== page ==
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Article

Classification Efficacy Using K-Fold Cross-Validation and Bootstrapping Resampling Techniques on the Example of Mapping Complex Gully Systems

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Department of Physical Geography and Geoinformatics, Faculty of Science and Technology, Doctoral School of Earth Sciences, University of Debrecen, Egyetem tér 1, 4032 Debrecen, Hungary
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Department of Physical Geography and Geoinformatics, Faculty of Science and Technology, University of Debrecen, Egyetem tér 1, 4032 Debrecen, Hungary
*
Author to whom correspondence should be addressed.
Academic Editor: Elias Symeonakis
Remote Sens. 2021, 13(15), 2980; https://doi.org/10.3390/rs13152980
Received: 6 June 2021 / Revised: 21 July 2021 / Accepted: 26 July 2021 / Published: 28 July 2021
(This article belongs to the Special Issue Land Degradation Assessment with Earth Observation)
The availability of aerial and satellite imageries has greatly reduced the costs and time associated with gully mapping, especially in remote locations. Regardless, accurate identification of gullies from satellite images remains an open issue despite the amount of literature addressing this problem. The main objective of this work was to investigate the performance of support vector machines (SVM) and random forest (RF) algorithms in extracting gullies based on two resampling methods: bootstrapping and k-fold cross-validation (CV). In order to achieve this objective, we used PlanetScope data, acquired during the wet and dry seasons. Using the Normalized Difference Vegetation Index (NDVI) and multispectral bands, we also explored the potential of the PlanetScope image in discriminating gullies from the surrounding land cover. Results revealed that gullies had significantly different (p < 0.001) spectral profiles from any other land cover class regarding all bands of the PlanetScope image, both in the wet and dry seasons. However, NDVI was not efficient in gully discrimination. Based on the overall accuracies, RF’s performance was better with CV, particularly in the dry season, where its performance was up to 4% better than the SVM’s. Nevertheless, class level metrics (omission error: 11.8%; commission error: 19%) showed that SVM combined with CV was more successful in gully extraction in the wet season. On the contrary, RF combined with bootstrapping had relatively low omission (16.4%) and commission errors (10.4%), making it the most efficient algorithm in the dry season. The estimated gully area was 88 ± 14.4 ha in the dry season and 57.2 ± 18.8 ha in the wet season. Based on the standard error (8.2 ha), the wet season was more appropriate in gully identification than the dry season, which had a slightly higher standard error (8.6 ha). For the first time, this study sheds light on the influence of these resampling techniques on the accuracy of satellite-based gully mapping. More importantly, this study provides the basis for further investigations into the accuracy of such resampling techniques, especially when using different satellite images other than the PlanetScope data. View Full-Text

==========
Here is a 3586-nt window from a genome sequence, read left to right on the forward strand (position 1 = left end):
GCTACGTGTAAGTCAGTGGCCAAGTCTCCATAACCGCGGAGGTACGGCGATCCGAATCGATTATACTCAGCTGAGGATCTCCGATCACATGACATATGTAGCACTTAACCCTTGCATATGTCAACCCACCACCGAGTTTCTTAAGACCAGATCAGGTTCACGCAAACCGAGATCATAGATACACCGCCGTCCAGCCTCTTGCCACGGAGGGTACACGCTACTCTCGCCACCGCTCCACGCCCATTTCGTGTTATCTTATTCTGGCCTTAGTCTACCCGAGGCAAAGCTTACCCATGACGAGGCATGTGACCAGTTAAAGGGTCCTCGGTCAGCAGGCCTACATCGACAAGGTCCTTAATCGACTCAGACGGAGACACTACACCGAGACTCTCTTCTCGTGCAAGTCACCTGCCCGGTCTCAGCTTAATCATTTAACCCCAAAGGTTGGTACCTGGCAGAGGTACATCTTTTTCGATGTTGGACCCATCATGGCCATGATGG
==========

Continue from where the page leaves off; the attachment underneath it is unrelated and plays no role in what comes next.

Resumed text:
Keywords: satellite imagery; gully mapping; machine learning; random forest; support vector machines; South Africa; semi-arid environment satellite imagery; gully mapping; machine learning; random forest; support vector machines; South Africa; semi-arid environment
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MDPI and ACS Style

Phinzi, K.; Abriha, D.; Szabó, S. Classification Efficacy Using K-Fold Cross-Validation and Bootstrapping Resampling Techniques on the Example of Mapping Complex Gully Systems. Remote Sens. 2021, 13, 2980. https://doi.org/10.3390/rs13152980

AMA Style

Phinzi K, Abriha D, Szabó S. Classification Efficacy Using K-Fold Cross-Validation and Bootstrapping Resampling Techniques on the Example of Mapping Complex Gully Systems. Remote Sensing. 2021; 13(15):2980. https://doi.org/10.3390/rs13152980

Chicago/Turabian Style

Phinzi, Kwanele, Dávid Abriha, and Szilárd Szabó. 2021. "Classification Efficacy Using K-Fold Cross-Validation and Bootstrapping Resampling Techniques on the Example of Mapping Complex Gully Systems" Remote Sensing 13, no. 15: 2980. https://doi.org/10.3390/rs13152980

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